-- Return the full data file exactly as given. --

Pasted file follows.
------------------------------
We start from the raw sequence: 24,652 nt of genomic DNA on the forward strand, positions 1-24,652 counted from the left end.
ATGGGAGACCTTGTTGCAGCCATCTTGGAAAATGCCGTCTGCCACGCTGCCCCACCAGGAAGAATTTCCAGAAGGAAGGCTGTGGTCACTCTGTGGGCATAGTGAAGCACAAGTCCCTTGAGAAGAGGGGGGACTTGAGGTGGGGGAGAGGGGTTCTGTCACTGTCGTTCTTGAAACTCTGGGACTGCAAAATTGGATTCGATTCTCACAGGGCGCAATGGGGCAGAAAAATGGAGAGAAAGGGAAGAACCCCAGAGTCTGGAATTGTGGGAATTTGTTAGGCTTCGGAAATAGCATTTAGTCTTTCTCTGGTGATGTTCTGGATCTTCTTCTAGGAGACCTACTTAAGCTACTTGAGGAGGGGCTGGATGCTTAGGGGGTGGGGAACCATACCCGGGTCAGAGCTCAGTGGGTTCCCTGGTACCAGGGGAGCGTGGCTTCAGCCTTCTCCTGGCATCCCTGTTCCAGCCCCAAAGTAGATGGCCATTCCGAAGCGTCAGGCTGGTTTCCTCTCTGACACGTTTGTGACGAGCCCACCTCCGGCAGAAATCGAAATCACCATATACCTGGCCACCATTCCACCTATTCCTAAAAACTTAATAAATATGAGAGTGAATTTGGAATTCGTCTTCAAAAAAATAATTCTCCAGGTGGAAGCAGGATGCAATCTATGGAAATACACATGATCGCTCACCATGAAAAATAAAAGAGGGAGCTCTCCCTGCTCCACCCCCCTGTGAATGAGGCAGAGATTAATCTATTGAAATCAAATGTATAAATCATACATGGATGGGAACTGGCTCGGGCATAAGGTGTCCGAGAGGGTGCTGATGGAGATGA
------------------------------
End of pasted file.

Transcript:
We start from the raw sequence: 24,652 nt of genomic DNA on the forward strand, positions 1-24,652 counted from the left end.
ATGGGAGACCTTGTTGCAGCCATCTTGGAAAATGCCGTCTGCCACGCTGCCCCACCAGGAAGAATTTCCAGAAGGAAGGCTGTGGTCACTCTGTGGGCATAGTGAAGCACAAGTCCCTTGAGAAGAGGGGGGACTTGAGGTGGGGGAGAGGGGTTCTGTCACTGTCGTTCTTGAAACTCTGGGACTGCAAAATTGGATTCGATTCTCACAGGGCGCAATGGGGCAGAAAAATGGAGAGAAAGGGAAGAACCCCAGAGTCTGGAATTGTGGGAATTTGTTAGGCTTCGGAAATAGCATTTAGTCTTTCTCTGGTGATGTTCTGGATCTTCTTCTAGGAGACCTACTTAAGCTACTTGAGGAGGGGCTGGATGCTTAGGGGGTGGGGAACCATACCCGGGTCAGAGCTCAGTGGGTTCCCTGGTACCAGGGGAGCGTGGCTTCAGCCTTCTCCTGGCATCCCTGTTCCAGCCCCAAAGTAGATGGCCATTCCGAAGCGTCAGGCTGGTTTCCTCTCTGACACGTTTGTGACGAGCCCACCTCCGGCAGAAATCGAAATCACCATATACCTGGCCACCATTCCACCTATTCCTAAAAACTTAATAAATATGAGAGTGAATTTGGAATTCGTCTTCAAAAAAATAATTCTCCAGGTGGAAGCAGGATGCAATCTATGGAAATACACATGATCGCTCACCATGAAAAATAAAAGAGGGAGCTCTCCCTGCTCCACCCCCCTGTGAATGAGGCAGAGATTAATCTATTGAAATCAAATGTATAAATCATACATGGATGGGAACTGGCTCGGGCATAAGGTGTCCGAGAGGGTGCTGATGGAGATGA